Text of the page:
Against change. While the farm bill adds stability to almost all cropping segments, it is not to be assumed that rental rate increases will be a nationwide mainstay.
In southern regions, especially where farmers plan to rotate from soybeans back to cotton, rice or other specialty crops, industry professionals like W. Stacey Gillison, accredited farm manager, do not anticipate an upward shift in rental fees in the immediate.
“Southern growers are finally receiving the kind of government assistance needed to maintain production of such labor intensive crops like cotton and rice,” he said.
‘”These producers need a couple of good production years under their belt in order to fully realize government program benefits for their operations.”
Demand drives price. Without question, the new farm bill is a driving force behind current rental values in many regional markets.
Competition however is another factor influencing rental hikes.
“Competition among operators for farmland remains strong and will probably remain this way for years to come,” said accredited farm manager John Meek
“For much of the West and Pacific Northwest where acres are committed to specialty and non-program crops, the farm bill has had minimal impact on operator’s and landowners’ bottom line profit shares.”
Bigger. Better? Farming trends everywhere show that larger, more aggressive operators can take on higher rents since they have the resources and capital readily available for immediate expansion.
Plus they have production efficiencies and borrowing power to aid in their success even when commodity prices are depressed.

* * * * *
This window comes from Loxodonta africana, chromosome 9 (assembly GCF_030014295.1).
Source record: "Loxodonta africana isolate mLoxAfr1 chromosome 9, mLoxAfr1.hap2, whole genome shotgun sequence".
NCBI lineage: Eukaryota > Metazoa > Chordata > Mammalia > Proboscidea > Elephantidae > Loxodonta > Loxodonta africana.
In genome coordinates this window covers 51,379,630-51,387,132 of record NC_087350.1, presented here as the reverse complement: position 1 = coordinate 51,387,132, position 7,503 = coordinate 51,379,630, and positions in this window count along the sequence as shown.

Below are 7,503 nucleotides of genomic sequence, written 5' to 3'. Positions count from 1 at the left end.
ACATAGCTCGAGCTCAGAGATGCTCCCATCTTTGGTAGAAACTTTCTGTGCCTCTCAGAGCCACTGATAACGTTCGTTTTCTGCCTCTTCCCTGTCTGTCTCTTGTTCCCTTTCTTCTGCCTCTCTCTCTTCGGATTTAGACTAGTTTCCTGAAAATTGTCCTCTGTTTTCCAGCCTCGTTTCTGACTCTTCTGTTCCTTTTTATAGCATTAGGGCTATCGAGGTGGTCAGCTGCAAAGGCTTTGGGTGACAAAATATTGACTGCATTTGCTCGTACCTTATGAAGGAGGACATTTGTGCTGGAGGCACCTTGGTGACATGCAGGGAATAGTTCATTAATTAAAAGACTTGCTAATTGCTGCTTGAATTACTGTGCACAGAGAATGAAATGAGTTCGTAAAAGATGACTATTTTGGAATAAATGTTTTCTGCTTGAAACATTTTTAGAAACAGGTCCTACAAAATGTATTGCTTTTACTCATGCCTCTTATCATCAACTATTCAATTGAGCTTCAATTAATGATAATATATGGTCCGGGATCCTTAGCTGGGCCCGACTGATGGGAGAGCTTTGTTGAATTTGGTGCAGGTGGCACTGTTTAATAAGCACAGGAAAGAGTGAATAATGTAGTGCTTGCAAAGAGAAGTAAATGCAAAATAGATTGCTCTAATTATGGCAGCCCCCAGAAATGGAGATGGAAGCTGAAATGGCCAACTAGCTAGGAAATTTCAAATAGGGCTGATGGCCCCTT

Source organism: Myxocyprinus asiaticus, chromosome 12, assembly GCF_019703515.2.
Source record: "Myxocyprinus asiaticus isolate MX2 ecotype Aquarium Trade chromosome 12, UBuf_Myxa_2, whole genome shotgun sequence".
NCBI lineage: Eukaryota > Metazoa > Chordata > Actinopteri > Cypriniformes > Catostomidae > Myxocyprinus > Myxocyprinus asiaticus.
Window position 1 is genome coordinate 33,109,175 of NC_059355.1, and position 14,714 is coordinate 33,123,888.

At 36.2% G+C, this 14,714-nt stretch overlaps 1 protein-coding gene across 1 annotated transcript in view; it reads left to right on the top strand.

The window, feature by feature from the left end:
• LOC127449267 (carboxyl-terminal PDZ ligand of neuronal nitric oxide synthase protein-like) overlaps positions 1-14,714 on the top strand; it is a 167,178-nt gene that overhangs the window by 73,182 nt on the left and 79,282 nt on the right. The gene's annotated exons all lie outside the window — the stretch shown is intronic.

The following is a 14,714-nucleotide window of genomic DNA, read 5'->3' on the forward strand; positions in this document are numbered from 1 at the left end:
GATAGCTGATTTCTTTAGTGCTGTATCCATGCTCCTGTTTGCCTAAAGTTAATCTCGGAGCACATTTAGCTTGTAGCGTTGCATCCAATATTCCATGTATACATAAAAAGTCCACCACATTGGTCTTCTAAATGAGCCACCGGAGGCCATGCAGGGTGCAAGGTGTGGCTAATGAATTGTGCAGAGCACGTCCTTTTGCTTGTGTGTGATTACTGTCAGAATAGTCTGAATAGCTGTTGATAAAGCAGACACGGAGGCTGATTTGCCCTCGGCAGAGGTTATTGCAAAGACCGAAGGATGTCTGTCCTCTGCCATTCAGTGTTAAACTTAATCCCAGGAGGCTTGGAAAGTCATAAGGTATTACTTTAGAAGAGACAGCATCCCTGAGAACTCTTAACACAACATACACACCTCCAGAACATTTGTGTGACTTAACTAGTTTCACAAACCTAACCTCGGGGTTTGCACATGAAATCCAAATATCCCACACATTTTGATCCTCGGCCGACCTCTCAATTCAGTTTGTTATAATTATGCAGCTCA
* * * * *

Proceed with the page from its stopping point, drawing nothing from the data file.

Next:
However, Meek points out that “bigger is not always better” when landowners are looking for a change in operational management of their land investments.
“The prospective tenant who is willing to pay the highest price for renting your ground is not always the best candidate,” he said.
“When making a change in tenancy, make sure that final price per acre is not your only consideration.”
Criteria. Meek expands on this by outlining criteria used when seeking out new tenants for his absentee landowner clients: ask questions; be clear on objectives; demand a written lease; stay current on industry issues; request yearly meetings; reserve judgment; allow for change; and investigate relationship/business restraints.
Meek believes that in order for lessee-lessor success to be realized, proper utilization and enforcement of the lease agreement is critical.
He also thinks it to be critical that landlord and tenant have a relationship focused on trust and solid communication.
Farm lease options
* Cash rent – A set amount per acres is paid by the operator to the landowner. The landowner had no role in crop production. Tenant assumes the risk of price and yield.
Half of the rent is paid in the spring with the balance paid immediately following harvest. It is also more popular to require all cash rent in the spring.
* Crop share – Crop income is divided between the landowner and operator in the same percentage as the cash crop expenses are divided.
Both parties share equally in yield, government program benefits and price risks.
* Modified crop share – The landowner is responsible for providing seed and crop protection inputs. Operator is responsible for labor, equipment and fuel.
Each party is responsible for drying and storing his or her respective portion of the crop.
The landowner typically claims a greater portion of the crop depending on the quality and production history of land.
* Custom arrangement – The landowner pays a local operator a predetermined cash amount to complete necessary fieldwork (field tillage/planting/harvest).
Landowner assumes all risks, pays all expenses, but receives 100 percent of profits and government payments.
* Percentage lease – Similar to cash rents whereby landowner receives a predetermined percentage (30 percent to 40 percent) of the crop and also a percentage of the government payment.
Operator is responsible for all expenses.